Monday, December 10, 2018

Early December Roundup.

Various Artists-White Lace & Promises: The Songs of Paul Williams. Andrew Curry has done it again. The man behind some of this decade's best compilations (including the "lite rock" Drink a Toast to Innocence for which I broke my own rules to make #1 of 2013) has turned his attention to 70s songwriter extraordinaire Paul Williams. While Williams' impish blond mop-top and glasses guise is well-known enough from TV and movies to stylize on the cover, the average music fan may not be able to rattle off all the songs he wrote for others which became hits in the 70s and early 80s. His most notable successes came from the Carpenters, whom he put on the map with songs such as "Rainy Days and Mondays", "We've Only Just Begun" (from which the compilation gets its title with the lyric "white lace and promises") and "I Won't Last a Day Without You" among others.

The usual all-star cast of indie poppers contribute here, with Cliff Hillis nailing "Rainy Days and Mondays", Corin Ashley faithfully covering "We've Only Just Begun" and Chris Price's enthusiastic reading of "I Won't Last a Day Without You". But Williams was more than the Carpenters - Cait Brennan turns into a wonderfully trippy version of Three Dog Night's "Old Fashioned Love Song", The Davenports add their power pop style to "Evergreen", Barbra Streisand's smash hit from the 70s version of A Star is Born, and Andy Reed gives the cheesefest which is Kermit the Frog's "Rainbow Connection" his all. But while the covers of the well-known hits by your favorite current-day artists are what pull you in, the real treats here are the covers of lesser-known tracks, some of which Williams recorded himself. Greg Pope's "Waking Up Alone" could pass as his one of his own tunes, and Plasticsoul's "Still Alive" rocks way harder than anything you might associate with Williams.

Given that Williams' m├ętier was lite rock, this compilation makes a great bookend with the aforementioned Drink a Toast to Innocence, so this one is a must-have holiday gift for fans of timeless pop music.


Hot Nun-Born to Blaze. Hot Nun is Jeff Shelton's vehicle for rocking harder and louder than he does with the jangle-oriented Well Wishers, and this latest EP delivers more of the rawk you didn't know you needed but can't do without after hearing. From "Livin' a Dirty Mind" to "Anyway" to "Back to Now", Shelton & friends live up to their own description of "imagine you're at a weekend kegger and Judas Priest and The Archies are jammin out to some Cheap Trick while Bob Mould and the McDonald brothers from Redd Kross chime in". Their mission statement can be summed up in the title of the final track: "Rock and Roll is My Advice".


David Woodard-I Used to Be Cool EP. Nashville's David Woodard has stumbled upon the perfect title for all of us middle-aged power poppers who came of age in the 70s and 80s (although I myself was never cool), and his debut EP reminds me of the godfather of Nashville power pop, Bill Lloyd (who himself has a great new album out which I may or may not get to before it ranks very high on my year-end list). Opener "We Didn't Know" is a wonderful wistful song which looks back on lost youth, while the title track is a jangly delight and "Chase After Me" recalls the kind of smart pop Lloyd is known for. Woodard closes out the EP with a quality cover of The Beatles' "Help!" and he also has a pretty good Christmas single out as a separate release.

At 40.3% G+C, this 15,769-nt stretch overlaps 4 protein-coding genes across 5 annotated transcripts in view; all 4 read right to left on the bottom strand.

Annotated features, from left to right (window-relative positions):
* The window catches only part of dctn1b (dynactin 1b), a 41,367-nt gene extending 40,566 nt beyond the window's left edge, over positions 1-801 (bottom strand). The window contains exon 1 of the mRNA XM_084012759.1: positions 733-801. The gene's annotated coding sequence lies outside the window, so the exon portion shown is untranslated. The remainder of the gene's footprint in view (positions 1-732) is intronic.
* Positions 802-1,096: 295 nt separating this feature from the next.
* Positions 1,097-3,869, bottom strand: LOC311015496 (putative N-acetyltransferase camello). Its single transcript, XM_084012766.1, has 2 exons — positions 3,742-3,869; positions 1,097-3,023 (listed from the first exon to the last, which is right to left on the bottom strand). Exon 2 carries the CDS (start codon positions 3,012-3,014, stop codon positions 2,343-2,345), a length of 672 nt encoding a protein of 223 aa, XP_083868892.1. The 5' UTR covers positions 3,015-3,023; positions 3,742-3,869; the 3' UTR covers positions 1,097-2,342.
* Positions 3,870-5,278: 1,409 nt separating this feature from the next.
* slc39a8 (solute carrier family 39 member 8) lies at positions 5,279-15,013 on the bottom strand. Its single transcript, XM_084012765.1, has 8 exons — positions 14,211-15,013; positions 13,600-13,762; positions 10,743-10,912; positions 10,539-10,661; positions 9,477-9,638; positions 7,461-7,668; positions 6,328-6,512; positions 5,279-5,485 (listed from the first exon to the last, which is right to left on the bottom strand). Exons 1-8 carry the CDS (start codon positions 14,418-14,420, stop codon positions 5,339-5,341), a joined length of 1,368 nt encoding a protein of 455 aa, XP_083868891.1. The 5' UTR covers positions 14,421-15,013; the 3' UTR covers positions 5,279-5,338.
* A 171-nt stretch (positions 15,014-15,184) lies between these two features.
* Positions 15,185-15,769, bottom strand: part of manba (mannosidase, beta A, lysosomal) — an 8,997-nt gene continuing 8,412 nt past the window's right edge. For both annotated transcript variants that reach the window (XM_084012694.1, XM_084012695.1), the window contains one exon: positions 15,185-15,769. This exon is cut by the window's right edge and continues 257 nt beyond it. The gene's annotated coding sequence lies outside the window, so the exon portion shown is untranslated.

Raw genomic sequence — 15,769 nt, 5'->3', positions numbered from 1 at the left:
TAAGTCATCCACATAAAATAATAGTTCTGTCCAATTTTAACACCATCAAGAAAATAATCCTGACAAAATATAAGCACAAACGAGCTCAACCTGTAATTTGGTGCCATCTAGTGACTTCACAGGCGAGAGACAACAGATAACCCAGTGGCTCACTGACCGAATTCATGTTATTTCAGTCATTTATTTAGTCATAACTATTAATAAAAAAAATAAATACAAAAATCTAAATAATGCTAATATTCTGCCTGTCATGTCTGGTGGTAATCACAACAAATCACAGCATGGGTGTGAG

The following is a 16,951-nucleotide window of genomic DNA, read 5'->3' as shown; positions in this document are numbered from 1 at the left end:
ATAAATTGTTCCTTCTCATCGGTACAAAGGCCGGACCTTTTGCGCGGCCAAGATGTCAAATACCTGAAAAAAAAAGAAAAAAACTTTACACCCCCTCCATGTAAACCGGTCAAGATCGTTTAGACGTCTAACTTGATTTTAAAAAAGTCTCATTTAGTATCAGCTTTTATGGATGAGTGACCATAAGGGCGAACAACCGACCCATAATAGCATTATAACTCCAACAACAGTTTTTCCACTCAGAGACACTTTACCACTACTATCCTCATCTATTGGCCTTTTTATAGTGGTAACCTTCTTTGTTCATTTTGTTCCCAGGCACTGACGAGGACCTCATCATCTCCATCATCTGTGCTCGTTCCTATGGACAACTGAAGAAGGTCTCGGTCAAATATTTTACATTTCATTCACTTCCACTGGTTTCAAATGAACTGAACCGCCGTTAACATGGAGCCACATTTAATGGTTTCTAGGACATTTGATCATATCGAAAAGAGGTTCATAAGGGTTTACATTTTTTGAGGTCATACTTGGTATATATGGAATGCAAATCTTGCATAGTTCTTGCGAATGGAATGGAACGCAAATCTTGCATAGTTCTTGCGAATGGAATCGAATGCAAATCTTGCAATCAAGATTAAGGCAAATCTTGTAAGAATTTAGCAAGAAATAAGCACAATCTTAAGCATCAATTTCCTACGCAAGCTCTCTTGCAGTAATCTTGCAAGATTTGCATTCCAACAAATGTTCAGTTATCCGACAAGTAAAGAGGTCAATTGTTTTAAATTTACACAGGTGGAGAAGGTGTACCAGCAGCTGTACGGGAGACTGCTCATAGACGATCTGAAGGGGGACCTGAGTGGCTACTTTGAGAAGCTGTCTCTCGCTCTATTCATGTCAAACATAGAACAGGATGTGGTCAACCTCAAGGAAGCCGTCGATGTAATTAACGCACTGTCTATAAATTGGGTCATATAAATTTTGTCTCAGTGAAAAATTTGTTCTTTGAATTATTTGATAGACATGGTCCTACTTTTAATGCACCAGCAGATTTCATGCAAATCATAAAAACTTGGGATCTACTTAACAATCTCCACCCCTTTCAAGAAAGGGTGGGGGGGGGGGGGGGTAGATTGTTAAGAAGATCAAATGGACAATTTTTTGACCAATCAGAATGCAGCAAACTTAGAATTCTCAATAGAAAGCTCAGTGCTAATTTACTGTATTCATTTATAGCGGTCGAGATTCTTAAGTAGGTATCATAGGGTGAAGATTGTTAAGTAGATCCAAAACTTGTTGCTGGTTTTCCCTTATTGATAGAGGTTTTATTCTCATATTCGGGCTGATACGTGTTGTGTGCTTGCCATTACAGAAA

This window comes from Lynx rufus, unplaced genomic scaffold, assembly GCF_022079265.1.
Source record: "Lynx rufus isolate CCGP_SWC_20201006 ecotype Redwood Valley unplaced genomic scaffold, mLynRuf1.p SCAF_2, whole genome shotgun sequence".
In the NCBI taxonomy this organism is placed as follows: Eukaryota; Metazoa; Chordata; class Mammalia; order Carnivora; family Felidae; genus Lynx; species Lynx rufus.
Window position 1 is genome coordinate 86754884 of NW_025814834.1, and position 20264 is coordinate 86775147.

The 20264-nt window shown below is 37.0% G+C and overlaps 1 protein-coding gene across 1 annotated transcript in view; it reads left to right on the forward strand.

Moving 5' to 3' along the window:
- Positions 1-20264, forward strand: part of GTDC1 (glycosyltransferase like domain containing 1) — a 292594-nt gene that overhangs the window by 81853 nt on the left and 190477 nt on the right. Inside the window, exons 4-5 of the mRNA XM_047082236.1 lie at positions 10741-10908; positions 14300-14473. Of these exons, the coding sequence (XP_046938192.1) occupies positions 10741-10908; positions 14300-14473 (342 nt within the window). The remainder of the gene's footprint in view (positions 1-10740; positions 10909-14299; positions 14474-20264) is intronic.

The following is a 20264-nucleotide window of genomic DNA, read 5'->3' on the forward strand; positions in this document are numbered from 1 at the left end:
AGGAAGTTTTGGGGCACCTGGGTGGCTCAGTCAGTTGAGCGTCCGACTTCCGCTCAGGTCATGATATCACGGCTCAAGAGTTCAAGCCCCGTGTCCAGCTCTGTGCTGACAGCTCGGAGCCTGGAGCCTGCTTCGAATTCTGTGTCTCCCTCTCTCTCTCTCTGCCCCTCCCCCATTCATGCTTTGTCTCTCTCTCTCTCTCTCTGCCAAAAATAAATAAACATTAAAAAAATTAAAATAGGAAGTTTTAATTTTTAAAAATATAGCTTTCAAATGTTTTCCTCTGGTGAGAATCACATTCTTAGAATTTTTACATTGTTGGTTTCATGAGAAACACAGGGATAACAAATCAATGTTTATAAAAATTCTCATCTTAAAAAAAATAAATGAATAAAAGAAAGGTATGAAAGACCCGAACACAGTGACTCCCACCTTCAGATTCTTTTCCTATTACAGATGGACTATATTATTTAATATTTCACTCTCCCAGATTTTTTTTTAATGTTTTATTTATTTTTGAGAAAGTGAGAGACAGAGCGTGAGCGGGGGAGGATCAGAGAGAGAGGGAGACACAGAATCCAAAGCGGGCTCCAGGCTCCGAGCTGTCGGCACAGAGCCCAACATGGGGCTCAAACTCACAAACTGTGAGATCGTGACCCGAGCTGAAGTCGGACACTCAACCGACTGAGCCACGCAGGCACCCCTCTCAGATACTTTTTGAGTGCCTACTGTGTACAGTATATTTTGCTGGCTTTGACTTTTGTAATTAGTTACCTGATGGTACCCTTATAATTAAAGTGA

Monday, November 19, 2018

Mid-November Roundup.

P. Hux-This is the One. It's been a while since I reviewed a Parthenon Huxley (P. Hux for short) album, but this is the one that got my attention. Most of you don't need an introduction but for those who aren't familmiar, Huxley has been a veteran of the music scene for many years, both as a solo artist and with ELO II. The rocking title track tells us "this is the one we've been waiting for" and it's not wrong, an opener reminiscent of McCartney's "Rock Show", while "September Clouds" has a Tom Petty feel to it. The 70s rock of "Just Sayin'" with its call-and-response chorus is another standout, and "Inside Your Shoes" is pop brilliance. And if you want well-crafted ballads, "Running Home to You" and "Honey Sweet Baby" fill the bill. Hux's best in years and a worthy addition to your collection.


Greg Pope-A Few Seconds of Fame. Another artist who needs no introduction on this site is the Pope of Power Pop, Greg Pope. One of the more consistent power poppers of the last 15 years, both solo and with Edmund's Crown, Pope is back with another top notch collection of southern-fried DIY power pop. Once the chunky guitars and shimmering melody of "Forget About You" comes out of your speakers, it's like reuniting with an old friend - and the hits keep coming. "She's Already There" sparkles and shines, and Pope's albums are always good for one unforgettable track. This time it's "Cave Days" in which Pope chronicles a day in the life of a caveman, set to an insanely catchy melody. Also don't miss the martial melody of "Planet Earth" and "Dreams About You, which recalls Elliott Smith in his more rocking moments.


Zander Michigan-Kitchen Sink #2 EP. Zander Michigan (the stage name of Alexander Melidis) isn't quite power pop, but it's somewhere between pop and rock and undeniably catchy. "Yoga Poses" boasts a keyboard hook and a chorus that will burrow its way into your brain. "Set Me Free" is heavy guitar pop, and "Watch Your Body Sing" might even be catchier than "Yoga Poses" with another clever piano hook. The 4-song EP concludes with "Colors in Your Eyes", another memorable number which starts as a stately piano ballad but transforms into something louder with ringing guitars in its second half, not unlike Coldplay's "The Scientist".